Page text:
Richmond, VA — Civil Rights leader and former Virginia Delegate Dr. Ferguson Reid released the following statement today responding to Attorney General Ken Cuccinelli’s repeated invocation of Dr. Martin Luther King and the struggle for civil rights to support his efforts to limit birth control access:
“It is disappointing that Attorney General Cuccinelli would equate his opposition to birth control coverage with the legacy of Dr. Martin Luther King Jr. and the men and women who marched and fought so that all Americans could have equal rights. We can all disagree on policy matters from time to time, but I hope in the future that the Attorney General will resist the urge to invoke such monumental periods in our history simply to strengthen his arguments.”
Cuccinelli Called Contraception Coverage a “Civil Rights Issue” and Invoked Martin Luther King
Yesterday, Cuccinelli invoked Dr. King and protested contraception coverage in the health care law.
He said, “You know this is a civil rights issue and the civil right here is of course the right to worship, religious liberty, right to free expression, the federal government… I can’t think of a time in my lifetime when they have imposed on it so egregiously as with this HHS mandate. And mind you this just wasn’t part of the law, this is just a regulation but whenever I talk about religious liberty, you know they turn it around. All they talk about, they don’t talk about denying religious liberty. They talk about contraception. And I’m not talking about contraception. Government doesn’t have a role in contraception. Government does have a role in protecting your civil rights especially today on MLK day. The man who really came up with the American non-violent protest theory of civil disobedience. It’s pretty egregious that they can’t get any higher than contraception when we’re talking about protecting people’s religious liberty.” [Cuccinelli on Jon Frederick Show, 1/21/13]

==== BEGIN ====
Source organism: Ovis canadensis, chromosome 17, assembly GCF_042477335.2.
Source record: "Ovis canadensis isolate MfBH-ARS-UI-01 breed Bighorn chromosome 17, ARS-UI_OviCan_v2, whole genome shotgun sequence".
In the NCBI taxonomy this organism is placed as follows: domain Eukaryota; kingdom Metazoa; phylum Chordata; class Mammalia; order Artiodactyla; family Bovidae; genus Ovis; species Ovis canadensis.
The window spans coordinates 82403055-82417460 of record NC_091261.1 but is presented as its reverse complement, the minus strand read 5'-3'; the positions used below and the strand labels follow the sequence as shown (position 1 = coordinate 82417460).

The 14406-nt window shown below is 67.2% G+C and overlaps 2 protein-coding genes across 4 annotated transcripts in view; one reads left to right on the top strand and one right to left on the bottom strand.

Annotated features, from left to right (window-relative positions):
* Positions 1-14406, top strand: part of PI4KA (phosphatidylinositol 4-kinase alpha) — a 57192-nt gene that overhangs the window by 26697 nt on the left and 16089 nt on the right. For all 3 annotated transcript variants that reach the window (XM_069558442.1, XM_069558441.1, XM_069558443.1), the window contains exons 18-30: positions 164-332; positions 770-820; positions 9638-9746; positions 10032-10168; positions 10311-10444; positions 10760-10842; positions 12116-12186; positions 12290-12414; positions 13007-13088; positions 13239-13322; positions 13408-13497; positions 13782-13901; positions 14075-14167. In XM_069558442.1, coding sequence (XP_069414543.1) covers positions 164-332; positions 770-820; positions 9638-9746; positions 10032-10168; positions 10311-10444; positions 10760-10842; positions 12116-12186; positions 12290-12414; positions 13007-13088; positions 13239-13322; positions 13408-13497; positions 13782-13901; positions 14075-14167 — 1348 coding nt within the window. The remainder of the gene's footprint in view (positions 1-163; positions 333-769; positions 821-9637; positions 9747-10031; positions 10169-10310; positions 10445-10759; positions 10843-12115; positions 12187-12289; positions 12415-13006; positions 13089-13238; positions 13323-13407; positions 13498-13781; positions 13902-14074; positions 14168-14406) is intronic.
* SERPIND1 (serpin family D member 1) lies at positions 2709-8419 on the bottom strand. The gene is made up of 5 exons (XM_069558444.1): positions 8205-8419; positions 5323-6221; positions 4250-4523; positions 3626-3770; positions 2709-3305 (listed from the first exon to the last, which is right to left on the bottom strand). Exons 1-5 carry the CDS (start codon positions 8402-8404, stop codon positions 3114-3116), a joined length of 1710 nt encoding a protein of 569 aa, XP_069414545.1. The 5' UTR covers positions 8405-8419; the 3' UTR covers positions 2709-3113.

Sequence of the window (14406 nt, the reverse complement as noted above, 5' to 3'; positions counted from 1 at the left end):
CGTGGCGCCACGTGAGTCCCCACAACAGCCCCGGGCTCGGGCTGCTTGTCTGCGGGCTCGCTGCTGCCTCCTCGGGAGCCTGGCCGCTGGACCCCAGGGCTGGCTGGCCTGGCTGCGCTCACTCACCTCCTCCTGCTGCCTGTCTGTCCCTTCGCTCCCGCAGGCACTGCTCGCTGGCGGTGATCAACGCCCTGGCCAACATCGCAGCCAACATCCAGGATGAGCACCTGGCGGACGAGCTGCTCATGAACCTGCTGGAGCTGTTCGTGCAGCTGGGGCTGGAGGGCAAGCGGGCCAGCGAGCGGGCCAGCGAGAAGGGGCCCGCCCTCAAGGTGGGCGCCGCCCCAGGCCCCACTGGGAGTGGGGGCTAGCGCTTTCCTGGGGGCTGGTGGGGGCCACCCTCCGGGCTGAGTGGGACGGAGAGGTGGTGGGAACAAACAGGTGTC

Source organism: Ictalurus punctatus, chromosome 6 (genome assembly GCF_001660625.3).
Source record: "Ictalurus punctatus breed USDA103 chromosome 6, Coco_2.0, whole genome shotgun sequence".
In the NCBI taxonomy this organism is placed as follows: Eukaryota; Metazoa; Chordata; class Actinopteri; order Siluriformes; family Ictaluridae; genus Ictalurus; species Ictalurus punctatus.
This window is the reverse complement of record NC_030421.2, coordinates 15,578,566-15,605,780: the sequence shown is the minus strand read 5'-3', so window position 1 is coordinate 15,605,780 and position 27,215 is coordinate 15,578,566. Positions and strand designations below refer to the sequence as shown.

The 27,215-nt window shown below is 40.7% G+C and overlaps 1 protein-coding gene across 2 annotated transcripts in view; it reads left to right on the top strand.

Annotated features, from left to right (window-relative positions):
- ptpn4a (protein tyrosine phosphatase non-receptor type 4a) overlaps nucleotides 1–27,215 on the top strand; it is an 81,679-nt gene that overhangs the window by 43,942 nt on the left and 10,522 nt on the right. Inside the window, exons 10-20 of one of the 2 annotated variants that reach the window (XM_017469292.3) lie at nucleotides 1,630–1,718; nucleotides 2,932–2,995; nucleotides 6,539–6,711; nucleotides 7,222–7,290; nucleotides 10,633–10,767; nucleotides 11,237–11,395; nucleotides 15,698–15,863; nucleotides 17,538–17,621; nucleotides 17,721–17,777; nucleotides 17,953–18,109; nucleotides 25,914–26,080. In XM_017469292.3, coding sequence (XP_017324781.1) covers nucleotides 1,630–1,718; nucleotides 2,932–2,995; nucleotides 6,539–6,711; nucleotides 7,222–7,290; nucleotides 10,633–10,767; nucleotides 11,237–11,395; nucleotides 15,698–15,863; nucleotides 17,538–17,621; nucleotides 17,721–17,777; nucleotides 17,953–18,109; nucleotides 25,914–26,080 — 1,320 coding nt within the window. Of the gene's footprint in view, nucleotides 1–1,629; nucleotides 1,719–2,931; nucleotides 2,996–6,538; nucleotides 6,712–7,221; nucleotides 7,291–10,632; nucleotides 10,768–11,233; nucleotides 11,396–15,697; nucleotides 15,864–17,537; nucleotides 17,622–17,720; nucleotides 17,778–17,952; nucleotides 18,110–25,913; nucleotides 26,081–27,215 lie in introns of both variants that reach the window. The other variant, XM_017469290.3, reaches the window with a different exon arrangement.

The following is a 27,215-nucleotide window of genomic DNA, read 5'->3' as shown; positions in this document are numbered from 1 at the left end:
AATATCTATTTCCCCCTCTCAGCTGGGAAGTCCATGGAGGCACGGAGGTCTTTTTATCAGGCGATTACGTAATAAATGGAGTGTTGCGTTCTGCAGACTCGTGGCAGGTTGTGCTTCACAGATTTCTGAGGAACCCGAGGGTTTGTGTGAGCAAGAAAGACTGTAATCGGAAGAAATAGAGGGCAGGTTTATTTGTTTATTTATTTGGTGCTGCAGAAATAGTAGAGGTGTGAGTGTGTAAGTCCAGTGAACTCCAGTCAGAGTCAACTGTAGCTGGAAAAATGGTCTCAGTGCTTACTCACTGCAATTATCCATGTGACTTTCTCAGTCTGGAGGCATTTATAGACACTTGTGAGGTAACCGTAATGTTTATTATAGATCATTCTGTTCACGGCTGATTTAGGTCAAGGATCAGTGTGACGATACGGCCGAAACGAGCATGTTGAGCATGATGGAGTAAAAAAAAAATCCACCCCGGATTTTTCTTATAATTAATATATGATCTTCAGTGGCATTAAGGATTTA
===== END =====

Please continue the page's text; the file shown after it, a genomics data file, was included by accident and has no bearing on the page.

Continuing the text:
Cuccinelli Invoked “Letter from a Birmingham Jail” at Prison Fellowship Event in Protest of Contraception Coverage
Last year, Cuccinelli appeared before the Chuck Colson Prison Fellowship and invoked Dr. Martin Luther King’s “Letter from a Birmingham Jail” in reference his own call for protest against contraception coverage in the health care law.
The Virginian-Pilot reported, “Last year, he shared the anecdote about his chat with the bishop at an event for a prison ministry group and obliquely invoked Martin Luther King Jr. for emphasis, asking the crowd “Ever read a little item called Letter from Birmingham jail?” [Virginian-Pilot, 1/15/13]
Dr. Ferguson Reid was the first African American elected to the General Assembly in the twentieth century.
A medical doctor and community leader in the city of Richmond, Reid was one of the founders of the Crusade for Voters, organized in 1955 and one of the most formidable political organizations in the state. It lobbied for voter registration among African Americans, conducted get-out-the-vote drives, and enabled Reid to win a seat in the House of Delegates from the city of Richmond in 1967 on his second try. Reid served three terms in the assembly. Afterward he was a regional medical officer for the United States Department of State. Reid was the only African American in the General Assembly when he took office in 1968.